June 2020
Volume 61, Issue 7
ARVO Annual Meeting Abstract  |   June 2020
Assessment of Primary Open-Angle Glaucoma Peripapillary and Macular Choroidal Area Using Enhanced Depth Imaging Optical Coherence Tomography
Author Affiliations & Notes
  • Kazuyuki Hirooka
    Ophthalmology, Hiroshima University, Hiroshima, HIROSHIMA, Japan
  • Hirokazu Kojima
    Kagawa University, Japan
  • Eri Nitta
    Kagawa University, Japan
  • Shozo Sonoda
    Kagoshima University, Japan
  • Taiji Sakamoto
    Kagoshima University, Japan
  • Yoshiaki Kiuchi
    Ophthalmology, Hiroshima University, Hiroshima, HIROSHIMA, Japan
  • Footnotes
    Commercial Relationships   Kazuyuki Hirooka, None; Hirokazu Kojima, None; Eri Nitta, None; Shozo Sonoda, None; Taiji Sakamoto, None; Yoshiaki Kiuchi, None
  • Footnotes
    Support  None
Investigative Ophthalmology & Visual Science June 2020, Vol.61, 3902. doi:
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      Kazuyuki Hirooka, Hirokazu Kojima, Eri Nitta, Shozo Sonoda, Taiji Sakamoto, Yoshiaki Kiuchi; Assessment of Primary Open-Angle Glaucoma Peripapillary and Macular Choroidal Area Using Enhanced Depth Imaging Optical Coherence Tomography. Invest. Ophthalmol. Vis. Sci. 2020;61(7):3902.

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      © ARVO (1962-2015); The Authors (2016-present)

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Purpose : The microvasculature of the peripapillary choroid is an important consideration in glaucoma because short posterior ciliary arteries supply the choroid and the optic nerve head. We examined differences in the peripapillary and macular choroidal area between patients with primary open-angle glaucoma (POAG) and healthy controls.

Methods : We assessed 57 healthy controls and 42 POAG patients in a cross-sectional comparative study. We used enhanced depth imaging optical coherence tomography (EDI-OCT) and then converted the luminal and interstitial areas to binary images using the Niblack method to obtain peripapillary and macular choroidal images. Subjects were excluded if they had any history of retinal diseases, had undergone previous laser therapy, had poor image quality due to unstable fixation, or if they had severe cataract. The association between the choroidal area and demographic and ocular characteristics were determined with univariate and multivariate linear regression analysis.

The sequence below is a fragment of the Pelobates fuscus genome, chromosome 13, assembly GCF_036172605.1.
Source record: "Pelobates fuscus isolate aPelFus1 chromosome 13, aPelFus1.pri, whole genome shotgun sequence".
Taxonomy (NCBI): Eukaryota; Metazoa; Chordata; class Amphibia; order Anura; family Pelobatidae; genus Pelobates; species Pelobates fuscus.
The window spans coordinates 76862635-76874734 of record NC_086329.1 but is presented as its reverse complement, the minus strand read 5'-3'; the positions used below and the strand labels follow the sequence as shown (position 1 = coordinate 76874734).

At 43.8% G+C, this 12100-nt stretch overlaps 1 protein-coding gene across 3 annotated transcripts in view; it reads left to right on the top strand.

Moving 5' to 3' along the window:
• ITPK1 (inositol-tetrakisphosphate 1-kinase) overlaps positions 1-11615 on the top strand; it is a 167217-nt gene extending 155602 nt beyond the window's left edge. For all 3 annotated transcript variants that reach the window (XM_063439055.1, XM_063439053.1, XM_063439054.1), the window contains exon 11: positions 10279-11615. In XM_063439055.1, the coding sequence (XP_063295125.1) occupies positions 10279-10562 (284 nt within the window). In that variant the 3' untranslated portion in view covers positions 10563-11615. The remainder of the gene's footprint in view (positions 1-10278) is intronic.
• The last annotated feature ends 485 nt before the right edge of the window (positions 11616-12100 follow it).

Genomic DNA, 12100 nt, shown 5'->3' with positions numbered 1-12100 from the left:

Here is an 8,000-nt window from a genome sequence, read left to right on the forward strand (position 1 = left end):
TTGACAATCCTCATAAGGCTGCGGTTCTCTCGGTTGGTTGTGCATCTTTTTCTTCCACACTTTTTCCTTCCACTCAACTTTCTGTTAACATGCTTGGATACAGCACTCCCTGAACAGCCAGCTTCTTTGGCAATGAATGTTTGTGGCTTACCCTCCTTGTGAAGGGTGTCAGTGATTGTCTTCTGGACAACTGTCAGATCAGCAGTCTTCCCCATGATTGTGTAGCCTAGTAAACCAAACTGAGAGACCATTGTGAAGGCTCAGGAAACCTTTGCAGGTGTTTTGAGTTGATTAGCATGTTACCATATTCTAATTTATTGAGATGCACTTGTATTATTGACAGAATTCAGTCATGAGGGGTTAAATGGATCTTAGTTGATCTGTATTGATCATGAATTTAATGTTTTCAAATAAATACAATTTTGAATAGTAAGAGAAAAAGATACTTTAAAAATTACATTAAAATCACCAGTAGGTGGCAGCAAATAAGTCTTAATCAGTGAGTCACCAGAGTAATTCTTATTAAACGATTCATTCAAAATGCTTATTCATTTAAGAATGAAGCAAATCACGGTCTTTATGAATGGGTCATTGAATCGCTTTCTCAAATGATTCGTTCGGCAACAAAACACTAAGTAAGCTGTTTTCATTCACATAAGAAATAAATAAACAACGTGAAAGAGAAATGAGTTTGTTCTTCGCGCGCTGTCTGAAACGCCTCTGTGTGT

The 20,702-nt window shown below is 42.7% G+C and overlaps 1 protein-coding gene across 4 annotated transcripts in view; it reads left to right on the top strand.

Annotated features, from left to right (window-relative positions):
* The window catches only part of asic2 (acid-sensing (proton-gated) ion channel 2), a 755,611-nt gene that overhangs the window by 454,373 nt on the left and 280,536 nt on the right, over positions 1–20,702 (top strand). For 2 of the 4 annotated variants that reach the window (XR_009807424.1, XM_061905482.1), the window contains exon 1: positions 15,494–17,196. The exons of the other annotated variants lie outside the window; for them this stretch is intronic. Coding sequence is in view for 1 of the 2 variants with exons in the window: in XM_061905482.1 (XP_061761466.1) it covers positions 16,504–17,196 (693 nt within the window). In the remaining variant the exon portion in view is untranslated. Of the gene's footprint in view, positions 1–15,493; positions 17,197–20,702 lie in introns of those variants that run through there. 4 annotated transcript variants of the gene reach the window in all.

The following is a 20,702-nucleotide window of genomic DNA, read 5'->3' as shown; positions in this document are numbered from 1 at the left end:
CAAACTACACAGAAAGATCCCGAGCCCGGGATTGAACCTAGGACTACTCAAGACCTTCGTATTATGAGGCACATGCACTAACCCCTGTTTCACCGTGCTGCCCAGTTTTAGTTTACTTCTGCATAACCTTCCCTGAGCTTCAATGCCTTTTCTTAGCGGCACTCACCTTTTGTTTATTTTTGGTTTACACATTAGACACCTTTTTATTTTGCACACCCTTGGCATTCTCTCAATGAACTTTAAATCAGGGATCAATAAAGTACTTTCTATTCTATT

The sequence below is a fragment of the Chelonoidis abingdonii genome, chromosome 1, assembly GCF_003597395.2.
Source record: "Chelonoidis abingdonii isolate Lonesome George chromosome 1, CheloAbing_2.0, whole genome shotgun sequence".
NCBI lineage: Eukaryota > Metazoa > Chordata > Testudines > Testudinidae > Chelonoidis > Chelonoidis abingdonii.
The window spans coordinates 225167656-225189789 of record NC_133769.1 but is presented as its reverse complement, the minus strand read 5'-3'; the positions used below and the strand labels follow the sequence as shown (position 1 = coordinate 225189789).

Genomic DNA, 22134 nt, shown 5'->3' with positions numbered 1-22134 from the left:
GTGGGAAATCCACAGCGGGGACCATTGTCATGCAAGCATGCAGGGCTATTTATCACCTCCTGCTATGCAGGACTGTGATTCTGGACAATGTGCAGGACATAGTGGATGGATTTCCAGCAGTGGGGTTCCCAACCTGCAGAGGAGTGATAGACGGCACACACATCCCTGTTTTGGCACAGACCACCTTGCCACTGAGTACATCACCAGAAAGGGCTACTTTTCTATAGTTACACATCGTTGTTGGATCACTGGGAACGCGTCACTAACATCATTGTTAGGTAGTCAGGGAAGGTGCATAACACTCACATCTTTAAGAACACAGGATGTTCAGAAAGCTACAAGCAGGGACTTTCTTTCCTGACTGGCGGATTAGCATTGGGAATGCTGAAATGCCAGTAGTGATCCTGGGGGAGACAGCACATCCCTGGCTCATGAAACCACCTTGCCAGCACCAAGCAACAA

Results : The mean age of the healthy controls and POAG patients was 64.9 ± 11.9 years (range, 40-85 years) and 67.6 ± 10.1 years (range, 34-86 years), respectively (P = 0.36). No significant differences were observed for gender (P = 0.16), IOP (P = 0.06), axial length (P = 0.07), or OPP (P = 0.85). Regarding the peripapillary choroidal area, no significant differences were noted between healthy controls and POAG patients (1,836,336 ± 605,617 μm2 vs. 1,775,566 ± 477,317 μm2, respectively, P = 0.60). We also found no differences in the macular choroidal area (controls: 347,220 ± 115,409 μm2, patients: 342,193 ± 104,356 μm2, P = 0.83). With multivariate regression analysis, we identified a correlation between the macular choroidal area and the axial length (β = −0.458, P = 0.005) and age (β = −0.525, P = 0.02) in POAG patients. In contrast, no correlation was found between peripapillary choroidal areas and various attributes in the POAG patients.

Conclusions : EDI-OCT showed no differences in the peripapillary or macular choroidal area in healthy individuals compared to POAG patients.

This is a 2020 ARVO Annual Meeting abstract.


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